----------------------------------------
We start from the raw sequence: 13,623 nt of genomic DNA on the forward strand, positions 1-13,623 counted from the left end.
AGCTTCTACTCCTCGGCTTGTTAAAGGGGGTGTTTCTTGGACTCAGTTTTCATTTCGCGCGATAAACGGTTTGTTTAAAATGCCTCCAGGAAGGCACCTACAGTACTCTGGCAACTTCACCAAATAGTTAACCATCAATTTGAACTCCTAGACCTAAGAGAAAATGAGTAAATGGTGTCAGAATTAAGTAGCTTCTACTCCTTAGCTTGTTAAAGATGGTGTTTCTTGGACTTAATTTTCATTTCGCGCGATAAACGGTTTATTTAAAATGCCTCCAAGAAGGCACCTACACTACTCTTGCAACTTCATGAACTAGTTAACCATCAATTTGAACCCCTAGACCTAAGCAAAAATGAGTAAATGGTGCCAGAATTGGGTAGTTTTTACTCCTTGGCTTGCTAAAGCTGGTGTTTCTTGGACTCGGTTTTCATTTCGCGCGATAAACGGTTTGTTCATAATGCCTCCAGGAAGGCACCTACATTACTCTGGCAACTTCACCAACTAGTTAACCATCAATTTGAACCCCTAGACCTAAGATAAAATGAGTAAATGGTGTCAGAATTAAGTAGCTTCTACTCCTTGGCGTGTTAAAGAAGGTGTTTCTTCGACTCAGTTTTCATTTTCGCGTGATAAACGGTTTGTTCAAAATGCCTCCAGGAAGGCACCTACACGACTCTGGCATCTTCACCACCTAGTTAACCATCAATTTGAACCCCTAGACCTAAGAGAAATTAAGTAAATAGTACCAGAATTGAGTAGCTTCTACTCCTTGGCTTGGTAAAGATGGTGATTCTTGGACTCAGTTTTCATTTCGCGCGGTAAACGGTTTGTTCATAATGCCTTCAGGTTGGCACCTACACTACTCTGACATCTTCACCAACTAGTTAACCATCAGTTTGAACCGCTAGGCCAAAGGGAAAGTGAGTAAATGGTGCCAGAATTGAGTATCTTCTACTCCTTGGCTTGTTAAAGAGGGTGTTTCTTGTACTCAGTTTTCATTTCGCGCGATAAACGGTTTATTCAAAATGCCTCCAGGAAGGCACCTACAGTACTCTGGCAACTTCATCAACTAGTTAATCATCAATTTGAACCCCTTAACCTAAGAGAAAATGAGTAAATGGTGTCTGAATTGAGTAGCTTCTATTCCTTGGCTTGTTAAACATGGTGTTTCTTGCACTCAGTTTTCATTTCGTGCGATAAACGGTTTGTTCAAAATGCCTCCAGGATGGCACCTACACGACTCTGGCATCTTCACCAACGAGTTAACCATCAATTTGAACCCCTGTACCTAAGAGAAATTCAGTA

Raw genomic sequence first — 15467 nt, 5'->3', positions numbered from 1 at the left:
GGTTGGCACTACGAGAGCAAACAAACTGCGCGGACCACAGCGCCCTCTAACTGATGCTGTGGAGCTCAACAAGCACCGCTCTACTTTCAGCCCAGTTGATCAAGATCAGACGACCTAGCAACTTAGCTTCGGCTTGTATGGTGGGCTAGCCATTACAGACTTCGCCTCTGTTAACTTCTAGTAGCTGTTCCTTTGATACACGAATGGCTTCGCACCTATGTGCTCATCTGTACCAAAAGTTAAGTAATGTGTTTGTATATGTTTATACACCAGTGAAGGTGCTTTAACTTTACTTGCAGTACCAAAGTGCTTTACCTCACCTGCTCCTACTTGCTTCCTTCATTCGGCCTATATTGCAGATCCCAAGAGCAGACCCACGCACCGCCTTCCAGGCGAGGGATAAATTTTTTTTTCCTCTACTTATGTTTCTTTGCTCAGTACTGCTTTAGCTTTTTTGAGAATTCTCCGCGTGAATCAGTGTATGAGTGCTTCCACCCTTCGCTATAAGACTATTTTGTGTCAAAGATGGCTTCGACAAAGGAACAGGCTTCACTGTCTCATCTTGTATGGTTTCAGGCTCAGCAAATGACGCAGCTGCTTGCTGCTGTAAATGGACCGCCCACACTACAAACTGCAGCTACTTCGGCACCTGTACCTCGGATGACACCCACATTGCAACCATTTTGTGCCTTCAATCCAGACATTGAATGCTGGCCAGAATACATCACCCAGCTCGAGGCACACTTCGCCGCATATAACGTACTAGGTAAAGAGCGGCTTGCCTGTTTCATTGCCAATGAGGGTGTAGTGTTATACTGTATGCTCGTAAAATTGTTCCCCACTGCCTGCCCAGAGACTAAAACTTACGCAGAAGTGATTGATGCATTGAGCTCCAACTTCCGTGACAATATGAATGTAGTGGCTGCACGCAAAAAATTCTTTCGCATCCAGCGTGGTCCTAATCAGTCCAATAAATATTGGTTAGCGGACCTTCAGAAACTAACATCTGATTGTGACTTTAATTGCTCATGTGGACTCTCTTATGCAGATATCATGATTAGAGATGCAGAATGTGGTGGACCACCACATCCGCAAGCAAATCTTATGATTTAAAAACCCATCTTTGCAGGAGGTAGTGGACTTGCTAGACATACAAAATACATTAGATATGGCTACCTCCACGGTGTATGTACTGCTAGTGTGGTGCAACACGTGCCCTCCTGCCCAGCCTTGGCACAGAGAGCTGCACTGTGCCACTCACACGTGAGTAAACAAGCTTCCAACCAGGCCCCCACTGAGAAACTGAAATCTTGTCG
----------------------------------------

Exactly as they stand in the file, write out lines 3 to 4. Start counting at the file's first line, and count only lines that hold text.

Raw genomic sequence first — 15467 nt, 5'->3', positions numbered from 1 at the left:
GGTTGGCACTACGAGAGCAAACAAACTGCGCGGACCACAGCGCCCTCTAACTGATGCTGTGGAGCTCAACAAGCACCGCTCTACTTTCAGCCCAGTTGATCAAGATCAGACGACCTAGCAACTTAGCTTCGGCTTGTATGGTGGGCTAGCCATTACAGACTTCGCCTCTGTTAACTTCTAGTAGCTGTTCCTTTGATACACGAATGGCTTCGCACCTATGTGCTCATCTGTACCAAAAGTTAAGTAATGTGTTTGTATATGTTTATACACCAGTGAAGGTGCTTTAACTTTACTTGCAGTACCAAAGTGCTTTACCTCACCTGCTCCTACTTGCTTCCTTCATTCGGCCTATATTGCAGATCCCAAGAGCAGACCCACGCACCGCCTTCCAGGCGAGGGATAAATTTTTTTTTCCTCTACTTATGTTTCTTTGCTCAGTACTGCTTTAGCTTTTTTGAGAATTCTCCGCGTGAATCAGTGTATGAGTGCTTCCACCCTTCGCTATAAGACTATTTTGTGTCAAAGATGGCTTCGACAAAGGAACAGGCTTCACTGTCTCATCTTGTATGGTTTCAGGCTCAGCAAATGACGCAGCTGCTTGCTGCTGTAAATGGACCGCCCACACTACAAACTGCAGCTACTTCGGCACCTGTACCTCGGATGACACCCACATTGCAACCATTTTGTGCCTTCAATCCAGACATTGAATGCTGGCCAGAATACATCACCCAGCTCGAGGCACACTTCGCCGCATATAACGTACTAGGTAAAGAGCGGCTTGCCTGTTTCATTGCCAATGAGGGTGTAGTGTTATACTGTATGCTCGTAAAATTGTTCCCCACTGCCTGCCCAGAGACTAAAACTTACGCAGAAGTGATTGATGCATTGAGCTCCAACTTCCGTGACAATATGAATGTAGTGGCTGCACGCAAAAAATTCTTTCGCATCCAGCGTGGTCCTAATCAGTCCAATAAATATTGGTTAGCGGACCTTCAGAAACTAACATCTGATTGTGACTTTAATTGCTCATGTGGACTCTCTTATGCAGATATCATGATTAGAGATGCAGAATGTGGTGGACCACCACATCCGCAAGCAAATCTTATGATTTAAAAACCCATCTTTGCAGGAGGTAGTGGACTTGCTAGACATACAAAATACATTAGATATGGCTACCTCCACGGTGTATGTACTGCTAGTGTGGTGCAACACGTGCCCTCCTGCCCAGCCTTGGCACAGAGAGCTGCACTGTGCCACTCACACGTGAGTAAACAAGCTTCCAACCAGGCCCCCACTGAGAAACTGAAATCTTGTCG